Along with the natural yogurt to use as a starter, you’ll also need something to keep the growing yogurt culture at the proper temperature for a few hours. Yogurt cultures grow best at 100F or 38C. I made a fair bit of yogurt a decade ago, with a yogurt maker similar to the one pictured here. I would bring the milk to a simmer (160F on my candy thermometer) to kill any bacteria in it that might compete with the yogurt, then let it cool, covered, to body temperature, then pour it into yogurt-making cups that already have a tablespoon of starter culture in them. I would give the yogurt a very gentle stir, then cover it for 7 or 8 hours inside the yogurt maker.
Longer incubation times make the yogurt thicker but also more acidic, and if you wait too long the yogurt can get granular. Once it has set, you can let it drop to room temperature and keep it unrefrigerated for at least a day. You’ll save a lot of money making your own yogurt. In my neighborhood a 24 oz container of yogurt costs about $3.19, while I can buy that much milk for about $1.35 and turn it into yogurt for about 1 cent worth of electricity. You can make your own yogurt with any milk from skim to 3.25%. If you really want to economize you can even make it partly with powdered milk (but you still need to scald the reconstituted powdered milk).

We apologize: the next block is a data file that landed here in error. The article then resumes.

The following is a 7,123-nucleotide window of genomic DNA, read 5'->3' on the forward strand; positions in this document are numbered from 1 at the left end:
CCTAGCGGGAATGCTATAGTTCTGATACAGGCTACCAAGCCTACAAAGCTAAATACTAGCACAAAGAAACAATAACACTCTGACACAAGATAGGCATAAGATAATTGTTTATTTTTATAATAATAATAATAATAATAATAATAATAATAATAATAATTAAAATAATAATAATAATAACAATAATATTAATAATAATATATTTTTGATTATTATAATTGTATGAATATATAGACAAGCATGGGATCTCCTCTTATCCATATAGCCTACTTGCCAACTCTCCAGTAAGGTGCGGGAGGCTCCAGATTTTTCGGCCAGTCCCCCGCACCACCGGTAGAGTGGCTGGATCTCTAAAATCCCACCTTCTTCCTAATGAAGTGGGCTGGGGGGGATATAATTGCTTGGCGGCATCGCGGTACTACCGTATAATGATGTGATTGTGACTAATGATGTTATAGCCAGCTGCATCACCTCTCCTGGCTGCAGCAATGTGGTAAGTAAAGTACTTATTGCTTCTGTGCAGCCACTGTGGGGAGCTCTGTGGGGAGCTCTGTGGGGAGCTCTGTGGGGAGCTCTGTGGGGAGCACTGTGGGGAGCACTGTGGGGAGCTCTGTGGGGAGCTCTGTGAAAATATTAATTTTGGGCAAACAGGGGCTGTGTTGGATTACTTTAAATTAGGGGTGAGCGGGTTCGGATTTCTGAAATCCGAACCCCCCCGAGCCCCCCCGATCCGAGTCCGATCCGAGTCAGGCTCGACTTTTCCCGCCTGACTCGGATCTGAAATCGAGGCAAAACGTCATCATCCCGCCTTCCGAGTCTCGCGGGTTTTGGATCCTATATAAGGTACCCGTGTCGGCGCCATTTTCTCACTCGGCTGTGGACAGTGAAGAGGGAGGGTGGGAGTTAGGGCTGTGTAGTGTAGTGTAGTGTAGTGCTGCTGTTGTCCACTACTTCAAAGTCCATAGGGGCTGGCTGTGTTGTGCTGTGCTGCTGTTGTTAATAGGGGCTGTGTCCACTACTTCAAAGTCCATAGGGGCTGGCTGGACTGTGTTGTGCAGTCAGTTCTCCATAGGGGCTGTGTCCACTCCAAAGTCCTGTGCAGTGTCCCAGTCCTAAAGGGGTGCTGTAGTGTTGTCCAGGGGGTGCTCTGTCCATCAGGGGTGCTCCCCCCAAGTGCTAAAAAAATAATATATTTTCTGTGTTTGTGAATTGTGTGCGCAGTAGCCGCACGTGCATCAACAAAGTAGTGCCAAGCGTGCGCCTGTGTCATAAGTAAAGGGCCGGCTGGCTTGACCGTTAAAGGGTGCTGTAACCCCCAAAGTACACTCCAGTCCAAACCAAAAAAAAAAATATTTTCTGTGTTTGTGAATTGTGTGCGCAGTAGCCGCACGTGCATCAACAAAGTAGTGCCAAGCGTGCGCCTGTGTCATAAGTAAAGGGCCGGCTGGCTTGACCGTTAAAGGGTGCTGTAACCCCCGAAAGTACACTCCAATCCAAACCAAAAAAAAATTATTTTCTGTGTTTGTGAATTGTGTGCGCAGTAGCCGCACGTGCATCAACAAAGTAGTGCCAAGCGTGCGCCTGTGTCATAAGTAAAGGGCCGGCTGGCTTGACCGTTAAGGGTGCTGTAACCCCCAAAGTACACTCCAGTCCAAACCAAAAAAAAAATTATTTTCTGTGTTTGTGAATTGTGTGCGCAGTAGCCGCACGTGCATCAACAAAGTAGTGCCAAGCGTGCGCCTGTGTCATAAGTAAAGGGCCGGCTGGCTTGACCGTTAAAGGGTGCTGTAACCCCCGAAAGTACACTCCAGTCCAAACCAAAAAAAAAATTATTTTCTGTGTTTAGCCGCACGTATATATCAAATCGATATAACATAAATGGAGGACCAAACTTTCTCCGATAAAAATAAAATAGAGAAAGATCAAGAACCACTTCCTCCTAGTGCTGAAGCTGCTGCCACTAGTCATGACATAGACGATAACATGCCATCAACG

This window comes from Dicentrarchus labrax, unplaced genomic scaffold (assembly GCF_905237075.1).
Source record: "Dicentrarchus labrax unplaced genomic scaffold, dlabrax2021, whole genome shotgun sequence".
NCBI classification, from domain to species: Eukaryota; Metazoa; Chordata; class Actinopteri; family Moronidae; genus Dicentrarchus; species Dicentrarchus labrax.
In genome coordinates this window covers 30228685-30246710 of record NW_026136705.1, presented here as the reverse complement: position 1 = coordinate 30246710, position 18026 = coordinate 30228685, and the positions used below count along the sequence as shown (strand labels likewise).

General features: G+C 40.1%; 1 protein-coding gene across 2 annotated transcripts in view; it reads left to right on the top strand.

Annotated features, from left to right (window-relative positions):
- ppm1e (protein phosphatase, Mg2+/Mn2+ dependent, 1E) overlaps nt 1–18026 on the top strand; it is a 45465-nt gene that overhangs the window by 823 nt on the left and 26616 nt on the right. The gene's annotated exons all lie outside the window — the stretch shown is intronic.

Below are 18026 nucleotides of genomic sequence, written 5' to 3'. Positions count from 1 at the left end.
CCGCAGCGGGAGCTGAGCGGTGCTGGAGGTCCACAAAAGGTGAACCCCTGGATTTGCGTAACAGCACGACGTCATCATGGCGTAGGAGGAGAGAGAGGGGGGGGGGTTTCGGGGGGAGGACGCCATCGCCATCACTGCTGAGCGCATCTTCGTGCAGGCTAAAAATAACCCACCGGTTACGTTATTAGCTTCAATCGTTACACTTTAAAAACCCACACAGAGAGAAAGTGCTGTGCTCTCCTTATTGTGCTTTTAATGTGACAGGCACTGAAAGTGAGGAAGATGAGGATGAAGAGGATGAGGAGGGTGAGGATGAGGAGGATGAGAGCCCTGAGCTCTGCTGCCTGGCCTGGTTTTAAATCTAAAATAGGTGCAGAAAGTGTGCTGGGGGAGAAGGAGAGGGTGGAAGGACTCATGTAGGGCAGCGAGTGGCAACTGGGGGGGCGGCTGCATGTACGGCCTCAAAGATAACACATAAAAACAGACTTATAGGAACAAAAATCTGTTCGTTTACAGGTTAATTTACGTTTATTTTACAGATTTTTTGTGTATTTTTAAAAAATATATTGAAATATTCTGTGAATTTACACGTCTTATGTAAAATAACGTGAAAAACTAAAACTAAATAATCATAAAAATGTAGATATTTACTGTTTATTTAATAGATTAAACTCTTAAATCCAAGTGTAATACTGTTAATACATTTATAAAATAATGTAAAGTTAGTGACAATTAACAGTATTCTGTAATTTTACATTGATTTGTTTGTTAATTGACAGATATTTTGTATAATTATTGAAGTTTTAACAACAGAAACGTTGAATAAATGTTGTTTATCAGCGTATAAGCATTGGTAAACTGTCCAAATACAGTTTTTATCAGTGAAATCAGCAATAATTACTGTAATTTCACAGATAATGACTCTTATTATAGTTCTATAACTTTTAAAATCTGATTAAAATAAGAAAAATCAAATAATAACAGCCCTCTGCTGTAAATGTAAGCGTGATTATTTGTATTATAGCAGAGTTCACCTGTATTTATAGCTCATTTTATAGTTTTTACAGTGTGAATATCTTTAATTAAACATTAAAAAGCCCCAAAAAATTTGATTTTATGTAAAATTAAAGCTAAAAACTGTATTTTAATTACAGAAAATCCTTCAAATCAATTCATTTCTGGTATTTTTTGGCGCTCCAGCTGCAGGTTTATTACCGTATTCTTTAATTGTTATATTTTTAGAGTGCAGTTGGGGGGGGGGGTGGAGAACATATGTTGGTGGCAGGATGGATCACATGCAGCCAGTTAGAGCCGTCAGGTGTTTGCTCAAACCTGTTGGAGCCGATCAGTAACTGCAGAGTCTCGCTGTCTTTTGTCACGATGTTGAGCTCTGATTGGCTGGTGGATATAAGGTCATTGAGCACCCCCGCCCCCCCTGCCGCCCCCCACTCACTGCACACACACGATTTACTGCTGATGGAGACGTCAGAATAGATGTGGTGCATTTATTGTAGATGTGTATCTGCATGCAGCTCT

I’ve noticed that North Americans in particular are paranoid about food poisoning and tend to throw everything in the refrigerator, and then throw it out if it accidentally gets left out for more than an hour or so. I once talked a health food store owner into giving me an entire case of fruit-bottom yogurt that was already a month past its best before date, and a month later I finished the last tub of it; not one of them had spoiled. I lived in Costa Rica for a year, and noticed that even supermarkets there leave eggs at the end of a regular grocery aisle; no one there seems to put eggs in the fridge. We ate plenty of unrefrigerated eggs during the year we lived there and never had a problem with spoilage.
As I said above, and elaborate on in my main article Energy saving refrigerators, refrigeration is a very recent invention, and especially for foods that were created as ways of extending the shelf life of perishable agricultural products – foods such as yogurt, cheese, pickles, sauerkraut, jams and marmelades, smoked meats, etc. – the food is not automatically dangerous to eat just because it hasn’t spent its entire life confined to your refrigerator. Of course, you should apply common sense here: if you see any signs your yogurt has turned, throw it out. One common sign of spoilage is bulging of the container, which suggests fermentation is happening inside; note that this bulging can also be caused by expansion of the air in the tub as the yogurt warms when left out, and the less yogurt there is in the tub, the more likely it is to expand. Other spoilage signs are pretty obvious – mold spots, a moldy or yeasty taste, or a sense of effervescence or bubbling in your mouth. In any of these situations you should stop eating the yogurt and throw it in the garbage or compost or down the sink.